KEY WEST, FLA. (WSVN) – Florida Fish and Wildlife is looking for the person responsible for damaging a coral reef near Key West.Officials found blades from a large propeller that damaged the coral located inside the Florida Keys National Marine Sanctuary, last week.A large boat between 80 to 100 feet long is to blame, said officials.The coral reef will need immediate repairs from the impact.Anyone with information about the boat or owner is urged to contact the FWC.Copyright 2019 Sunbeam Television Corp. All rights reserved. This material may not be published, broadcast, rewritten or redistributed.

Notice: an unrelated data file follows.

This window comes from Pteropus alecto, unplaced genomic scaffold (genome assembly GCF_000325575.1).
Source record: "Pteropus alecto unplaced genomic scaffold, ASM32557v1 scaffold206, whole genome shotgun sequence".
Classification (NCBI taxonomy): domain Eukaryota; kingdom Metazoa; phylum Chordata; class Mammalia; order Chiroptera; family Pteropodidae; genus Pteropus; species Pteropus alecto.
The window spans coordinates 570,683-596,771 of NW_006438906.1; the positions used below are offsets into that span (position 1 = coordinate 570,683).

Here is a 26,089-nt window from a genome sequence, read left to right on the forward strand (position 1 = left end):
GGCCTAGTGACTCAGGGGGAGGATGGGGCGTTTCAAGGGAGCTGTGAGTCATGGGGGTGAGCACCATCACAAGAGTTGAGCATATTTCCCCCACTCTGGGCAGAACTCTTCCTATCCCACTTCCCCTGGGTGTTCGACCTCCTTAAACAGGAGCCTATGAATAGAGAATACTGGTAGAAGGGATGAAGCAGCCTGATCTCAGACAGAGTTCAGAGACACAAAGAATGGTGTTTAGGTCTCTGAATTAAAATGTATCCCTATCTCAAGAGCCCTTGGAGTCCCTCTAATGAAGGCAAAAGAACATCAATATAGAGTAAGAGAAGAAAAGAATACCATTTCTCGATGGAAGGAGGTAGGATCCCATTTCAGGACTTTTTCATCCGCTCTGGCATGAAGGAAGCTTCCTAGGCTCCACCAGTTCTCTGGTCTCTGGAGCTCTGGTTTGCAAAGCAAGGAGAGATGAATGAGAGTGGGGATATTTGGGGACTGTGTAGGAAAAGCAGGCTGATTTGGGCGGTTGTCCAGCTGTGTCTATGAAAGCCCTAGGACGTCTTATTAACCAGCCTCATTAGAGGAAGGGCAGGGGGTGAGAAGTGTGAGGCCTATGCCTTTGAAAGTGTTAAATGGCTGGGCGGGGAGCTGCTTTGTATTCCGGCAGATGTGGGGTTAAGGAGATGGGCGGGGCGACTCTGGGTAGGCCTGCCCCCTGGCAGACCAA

When the Alaska Legislature passed the state budget June 22, it also voted for the first time to cut money for Permanent Fund dividends. By doing this, it followed in the steps of Gov. Bill Walker, who cut PFDs in half last year to maintain state savings.The PFD cut will affect those in some Alaska communities more than others.Listen nowThis map shows the estimated effect of reducing Permanent Fund dividends through the state operating budget. It draws on U.S. Census American Community Survey income estimates for each borough and Unorganized Borough census area. The income estimates are modified to reflect 2017 PFD projections. The projected amount for 2017 PFDs was calculated based on Permanent Fund growth through May 31, minus spending to administer PFDs and other appropriations.Ben Nukusuk needs a snow machine to get around Hooper Bay, an 1,093-person city on Alaska’s Bering Sea coast. He was planning on using his Permanent Fund dividend in October to make a down payment on a new one.“A lot of the families rely on the PFD, so they can purchase the big-ticket items, namely: snow machine, outboard (motor) or boat,” Nukusuk said. “Because people just don’t have that kind of money now – one lump sum, such as the PFD, especially on the good years.”And 2017 was going to be a good year.Years of investment growth were on track to push PFDs to an estimated $2,318.Without adjusting for inflation, that’s the highest in the fund’s history. But the Legislature cut funding to $1,100.This cut will hit Nukusuk more than most Alaskans. His household has 11 people, including his children’s families and two foster kids. That means they’ll lose more than $11,000. That’s close to half their household income.“It may not be so much to somebody who lives in the urban area who makes over $100,000 a year or $150,000, but for people like us, that’s a big deal,” Nukusuk said.Hooper Bay is in the Kusilvak census area, where the average loss of household income would be more than 10 percent, according to a KTOO and Alaska Public Media analysis. That’s the highest loss in the state.Juneau residents would lose 3 percent, the lowest loss.Nukusuk said he’s frustrated the Legislature enacted the funding cut without passing a plan to balance the state’s budget in the future.“I wish they’d get their act together,” Nukusuk said. “There’s so many smart people in Juneau and I don’t want to see our state go under too, but there are so many people who are down there who can put two and two together.”State Fish and Game Commissioner Sam Cotten was a state representative when the state started PFDs in 1982. He said lawmakers knew then that it would be difficult to reduce dividends once they were started.“There was a discussion then about (how) some day there’d be a contest between getting rid of or reducing the PFD and having income taxes or other broad-based taxes,” Cotten said. “Certainly, the expectation was if you had to reduce or eliminate them, that it wouldn’t be an easy thing to do. It would not be a popular thing to do.”Cotten expressed sympathy for residents from lower-income portions of the state who feel they’re carrying the burden for balancing the budget. Agreeing on a long-term budget plan is essential, he said.“Then it might be fairer to say, ‘OK, we’ll find another source of income, reduce, not eliminate the dividends as a fair approach,’” Cotten said. “But if you reduce or eliminate dividends as the only measure, then that’s not a fair approach.”While opponents of an income tax have cited its potential effect on the urban economy, village residents are concerned about the PFD cut’s impact on rural economies.Nile Aguchak also lives in the Kusilvak Census Area, in Scammon Bay. He said everyone in the city of 474 residents will be harmed by the PFD cut.“I know that extra $1,200 would have been very helpful,” Aguchak said. “When they’re paying five dollars plus a gallon for heating and for running operations, which includes gas, diesel and so on, you know, all of this adds up somewhere.”The House and Senate couldn’t agree on legislation to draw from Permanent Fund earnings to pay for state government.House members say the plan – and future PFD cuts – should depend on adding oil and gas taxes and a broad-based tax. Senators reject that approach, and say a Permanent Fund plan should be passed on its own. Correction: An earlier version of this story overstated the amount Ben Nukusuk’s family would lose. It would lose nearly $11,000, not $13,000. read more